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The Classical Argument and Staking a claim

Video tutorial RC 1.3.1
by

Victoria Browne

on 13 February 2014

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Transcript of The Classical Argument and Staking a claim

Classical Argument and
Underlying Assumptions

Publish or Not?
Understanding the Classical
Argument
Review
TWO COMPONENTS:
The Classical Argument
1.) Truth-Seeking: Honest, objective and responsible
to find the best solution for the situation/issue presented.
2.) Persuasive: Your claim is your thesis. Justify your issue convincingly enough so that they will believe that
you are in the right.
* An unspoken belief that would lead you to your argument
* May be different from your reader's assumptions
*Underlying assumption may need to be explicated to the reader in order for them to be convinced.
* Usually something is either inherently good, bad, or or a part of your social make-up
Underlying Assumptions
CLAIM: The Government should not raise gasoline taxes because the higher prices would place undo hardship on low-income people.

Underlying Assumptions:

1.) Low-income people would not be able to afford the new cost of gas

2.) Low-income people are in dire enough straits that they could not modify their budget

3.) Low-income people have cars just like everybody else
Some Examples:
CLAIM: Repeat offenders in highly populated cities should be deported to an island somewhere in the Pacific.

UNDERLYING ASSUMPTIONS:

1.) Repeat offenders have not learned from their mistakes and deserve harsher punishment

2.) Repeat offenders, regardless of offense are a threat to stable society

3.) Australia, anybody?
Another Example:
Think about your underlying assumptions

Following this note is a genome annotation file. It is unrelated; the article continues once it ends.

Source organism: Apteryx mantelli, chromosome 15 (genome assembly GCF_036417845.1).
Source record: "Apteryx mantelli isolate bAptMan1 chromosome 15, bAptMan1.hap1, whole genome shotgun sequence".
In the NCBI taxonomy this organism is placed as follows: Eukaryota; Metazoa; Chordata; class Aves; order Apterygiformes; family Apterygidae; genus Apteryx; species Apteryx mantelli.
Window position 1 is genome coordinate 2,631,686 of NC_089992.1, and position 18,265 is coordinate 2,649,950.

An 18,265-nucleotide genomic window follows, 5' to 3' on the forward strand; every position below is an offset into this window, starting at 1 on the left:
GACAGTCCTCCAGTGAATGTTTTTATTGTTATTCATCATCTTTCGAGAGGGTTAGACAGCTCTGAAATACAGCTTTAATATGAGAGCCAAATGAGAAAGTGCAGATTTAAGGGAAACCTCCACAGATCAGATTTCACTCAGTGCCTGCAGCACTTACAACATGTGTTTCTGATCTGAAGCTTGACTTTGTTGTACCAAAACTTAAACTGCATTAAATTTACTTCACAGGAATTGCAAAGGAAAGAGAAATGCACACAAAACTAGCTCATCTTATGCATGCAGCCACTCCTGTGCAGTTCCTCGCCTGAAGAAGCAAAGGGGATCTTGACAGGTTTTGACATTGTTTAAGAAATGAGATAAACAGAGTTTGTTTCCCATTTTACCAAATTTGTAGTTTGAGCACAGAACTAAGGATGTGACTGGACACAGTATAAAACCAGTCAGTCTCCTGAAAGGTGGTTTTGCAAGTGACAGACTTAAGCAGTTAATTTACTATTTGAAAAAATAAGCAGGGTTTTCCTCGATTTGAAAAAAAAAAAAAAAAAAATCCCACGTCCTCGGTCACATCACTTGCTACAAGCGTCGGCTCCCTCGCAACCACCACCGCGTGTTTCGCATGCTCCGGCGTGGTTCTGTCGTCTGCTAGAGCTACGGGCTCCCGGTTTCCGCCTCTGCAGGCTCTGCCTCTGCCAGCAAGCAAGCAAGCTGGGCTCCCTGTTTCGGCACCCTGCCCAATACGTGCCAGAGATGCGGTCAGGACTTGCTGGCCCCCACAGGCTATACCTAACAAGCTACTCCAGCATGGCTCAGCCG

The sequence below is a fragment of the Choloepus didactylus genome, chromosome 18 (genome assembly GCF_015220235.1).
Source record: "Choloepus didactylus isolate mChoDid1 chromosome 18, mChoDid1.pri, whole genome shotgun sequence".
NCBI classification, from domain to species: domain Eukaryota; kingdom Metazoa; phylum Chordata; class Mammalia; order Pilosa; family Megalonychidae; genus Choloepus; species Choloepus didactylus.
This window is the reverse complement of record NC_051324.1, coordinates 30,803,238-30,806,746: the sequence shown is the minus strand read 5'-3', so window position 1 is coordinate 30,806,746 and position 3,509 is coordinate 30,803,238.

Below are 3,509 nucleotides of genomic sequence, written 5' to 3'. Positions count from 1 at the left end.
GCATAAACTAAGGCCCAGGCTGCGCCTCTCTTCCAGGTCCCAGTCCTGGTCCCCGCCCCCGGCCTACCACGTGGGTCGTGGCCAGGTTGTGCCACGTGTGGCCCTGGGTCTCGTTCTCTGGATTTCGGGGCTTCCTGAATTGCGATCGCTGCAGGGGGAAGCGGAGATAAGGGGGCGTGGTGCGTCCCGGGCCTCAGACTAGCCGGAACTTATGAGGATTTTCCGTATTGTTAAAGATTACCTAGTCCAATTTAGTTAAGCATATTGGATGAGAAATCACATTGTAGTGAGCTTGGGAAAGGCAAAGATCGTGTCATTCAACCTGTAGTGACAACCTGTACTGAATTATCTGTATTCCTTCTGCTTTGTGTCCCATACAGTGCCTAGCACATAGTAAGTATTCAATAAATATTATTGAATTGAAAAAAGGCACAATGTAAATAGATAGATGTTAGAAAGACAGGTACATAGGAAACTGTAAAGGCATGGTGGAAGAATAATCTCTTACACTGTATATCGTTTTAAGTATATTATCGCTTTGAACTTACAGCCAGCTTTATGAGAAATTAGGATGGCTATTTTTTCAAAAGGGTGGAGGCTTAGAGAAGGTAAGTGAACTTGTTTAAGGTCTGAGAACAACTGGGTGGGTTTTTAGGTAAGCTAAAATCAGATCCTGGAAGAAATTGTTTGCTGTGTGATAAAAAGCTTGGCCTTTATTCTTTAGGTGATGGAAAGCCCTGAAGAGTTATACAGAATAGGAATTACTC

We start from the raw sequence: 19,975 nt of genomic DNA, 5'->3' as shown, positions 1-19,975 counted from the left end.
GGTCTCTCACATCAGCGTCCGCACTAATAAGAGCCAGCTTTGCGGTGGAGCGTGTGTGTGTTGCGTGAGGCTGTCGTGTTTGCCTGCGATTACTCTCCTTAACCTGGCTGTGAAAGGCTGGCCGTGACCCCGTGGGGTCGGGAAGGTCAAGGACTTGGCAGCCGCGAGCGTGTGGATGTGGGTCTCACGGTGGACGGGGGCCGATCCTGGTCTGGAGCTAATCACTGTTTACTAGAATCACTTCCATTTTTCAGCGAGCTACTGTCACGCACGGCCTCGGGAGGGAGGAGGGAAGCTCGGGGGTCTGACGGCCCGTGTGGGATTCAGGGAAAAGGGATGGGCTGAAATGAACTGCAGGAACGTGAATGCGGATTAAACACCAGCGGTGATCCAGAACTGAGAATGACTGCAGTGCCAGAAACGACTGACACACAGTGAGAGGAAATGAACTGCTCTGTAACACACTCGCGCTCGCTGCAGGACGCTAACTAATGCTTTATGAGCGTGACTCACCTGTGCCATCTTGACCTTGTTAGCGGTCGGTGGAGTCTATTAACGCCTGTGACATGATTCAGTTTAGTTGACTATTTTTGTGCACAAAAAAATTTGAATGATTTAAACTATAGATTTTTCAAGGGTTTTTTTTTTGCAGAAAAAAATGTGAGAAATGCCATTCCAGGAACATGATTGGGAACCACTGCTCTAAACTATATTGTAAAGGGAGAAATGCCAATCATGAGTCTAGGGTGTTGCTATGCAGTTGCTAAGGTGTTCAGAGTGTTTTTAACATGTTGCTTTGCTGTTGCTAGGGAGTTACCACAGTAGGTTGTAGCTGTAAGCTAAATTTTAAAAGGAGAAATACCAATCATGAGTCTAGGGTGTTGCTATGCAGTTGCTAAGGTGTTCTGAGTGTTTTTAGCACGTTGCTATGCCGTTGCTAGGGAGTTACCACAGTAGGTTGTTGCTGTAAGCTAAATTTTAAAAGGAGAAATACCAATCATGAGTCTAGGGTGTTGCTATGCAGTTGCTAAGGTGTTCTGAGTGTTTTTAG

Think about the things that you know and have taken for truth

Think about your reader's underlying assumptions

What do you think they consider truth?
Your Claim for Resolving an Issue:
TO RECAP:
UNDERLYING ASSUMPTIONS
YOUR CLAIM MUST HAVE REASONS
a.) Your argument or claim should be supported with SOLID reasons.
b.) You should be truth-seeking and persuasive.
c.) You must consider the underlying assumptions that shape the reasons that support your argument.
d.) You should consider the underlying assumptions of your audience/reader and recognize that they may be different from your own.
Counterargument:
counterargument.
Once you have a claim that has
been justified in your first paragraph, the third paragraph will need to be a
The counterargument is the the
oppositional perspective that can be supported by evidence. You are essentially addressing the opposing position in a reasonably persuasive manner.
Introduction and Argument
The first paragraph of the assignment will
summarize the situation (Davis' dilemma) and state your thesis. The second paragraph will further support your argument with evidence, justifying your claim (precedence, principle, consequence) when you feel appropriate.
Note the use of evidence from movies
THE REBUTTAL
The most important part of this assignment is the rebuttal, where you effectively counter/respond to the counterargument. The end goal is to dismantle the underlying assumptions or gaps in the counterargument's claim.
The rebuttal is designed to exercise your ability to engage with opposing viewpoints, and creatively/intelligently refute them; making your stance all the more sound.
Conclusion:
Further illustrate the strength
and importance of your position, potentially outlining larger issues at stake (how Americans view the Middle East) or address a more consequential outlook (how this decision may affect future similar decisions)
Five Paragraphs:

1.) Intro/thesis
2.) Supporting thesis/argument
3.) Counterargument
4.) Rebuttal to Counterargument
5.) Conclusion
To RECAP ASSIGNMENT
Full transcript